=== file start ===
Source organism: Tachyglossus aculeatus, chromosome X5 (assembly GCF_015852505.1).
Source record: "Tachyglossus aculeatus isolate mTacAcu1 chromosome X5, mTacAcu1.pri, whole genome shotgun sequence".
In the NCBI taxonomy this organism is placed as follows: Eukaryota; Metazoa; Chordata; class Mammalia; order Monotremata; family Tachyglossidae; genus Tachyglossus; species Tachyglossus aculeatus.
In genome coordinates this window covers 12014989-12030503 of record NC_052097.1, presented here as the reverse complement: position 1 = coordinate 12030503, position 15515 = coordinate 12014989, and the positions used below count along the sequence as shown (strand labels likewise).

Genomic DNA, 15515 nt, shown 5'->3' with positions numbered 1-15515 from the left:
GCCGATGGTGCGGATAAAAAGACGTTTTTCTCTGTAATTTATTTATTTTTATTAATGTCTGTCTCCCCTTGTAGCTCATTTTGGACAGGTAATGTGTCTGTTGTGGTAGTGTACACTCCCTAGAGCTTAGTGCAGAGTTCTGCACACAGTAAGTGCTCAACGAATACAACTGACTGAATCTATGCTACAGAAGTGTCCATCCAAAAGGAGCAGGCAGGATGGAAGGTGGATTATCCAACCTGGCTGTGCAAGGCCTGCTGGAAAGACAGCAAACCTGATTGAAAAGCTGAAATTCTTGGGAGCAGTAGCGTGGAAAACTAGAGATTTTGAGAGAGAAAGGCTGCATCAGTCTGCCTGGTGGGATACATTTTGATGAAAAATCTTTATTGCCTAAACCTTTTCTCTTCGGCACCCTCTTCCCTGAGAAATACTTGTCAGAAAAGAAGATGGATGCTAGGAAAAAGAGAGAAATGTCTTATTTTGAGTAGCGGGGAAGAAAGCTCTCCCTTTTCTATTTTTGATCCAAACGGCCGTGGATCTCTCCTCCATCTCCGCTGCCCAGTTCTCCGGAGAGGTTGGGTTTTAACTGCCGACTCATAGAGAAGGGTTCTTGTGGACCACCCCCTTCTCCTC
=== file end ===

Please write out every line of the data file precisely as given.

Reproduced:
Source organism: Tachyglossus aculeatus, chromosome X5 (assembly GCF_015852505.1).
Source record: "Tachyglossus aculeatus isolate mTacAcu1 chromosome X5, mTacAcu1.pri, whole genome shotgun sequence".
In the NCBI taxonomy this organism is placed as follows: Eukaryota; Metazoa; Chordata; class Mammalia; order Monotremata; family Tachyglossidae; genus Tachyglossus; species Tachyglossus aculeatus.
In genome coordinates this window covers 12014989-12030503 of record NC_052097.1, presented here as the reverse complement: position 1 = coordinate 12030503, position 15515 = coordinate 12014989, and the positions used below count along the sequence as shown (strand labels likewise).

Genomic DNA, 15515 nt, shown 5'->3' with positions numbered 1-15515 from the left:
GCCGATGGTGCGGATAAAAAGACGTTTTTCTCTGTAATTTATTTATTTTTATTAATGTCTGTCTCCCCTTGTAGCTCATTTTGGACAGGTAATGTGTCTGTTGTGGTAGTGTACACTCCCTAGAGCTTAGTGCAGAGTTCTGCACACAGTAAGTGCTCAACGAATACAACTGACTGAATCTATGCTACAGAAGTGTCCATCCAAAAGGAGCAGGCAGGATGGAAGGTGGATTATCCAACCTGGCTGTGCAAGGCCTGCTGGAAAGACAGCAAACCTGATTGAAAAGCTGAAATTCTTGGGAGCAGTAGCGTGGAAAACTAGAGATTTTGAGAGAGAAAGGCTGCATCAGTCTGCCTGGTGGGATACATTTTGATGAAAAATCTTTATTGCCTAAACCTTTTCTCTTCGGCACCCTCTTCCCTGAGAAATACTTGTCAGAAAAGAAGATGGATGCTAGGAAAAAGAGAGAAATGTCTTATTTTGAGTAGCGGGGAAGAAAGCTCTCCCTTTTCTATTTTTGATCCAAACGGCCGTGGATCTCTCCTCCATCTCCGCTGCCCAGTTCTCCGGAGAGGTTGGGTTTTAACTGCCGACTCATAGAGAAGGGTTCTTGTGGACCACCCCCTTCTCCTC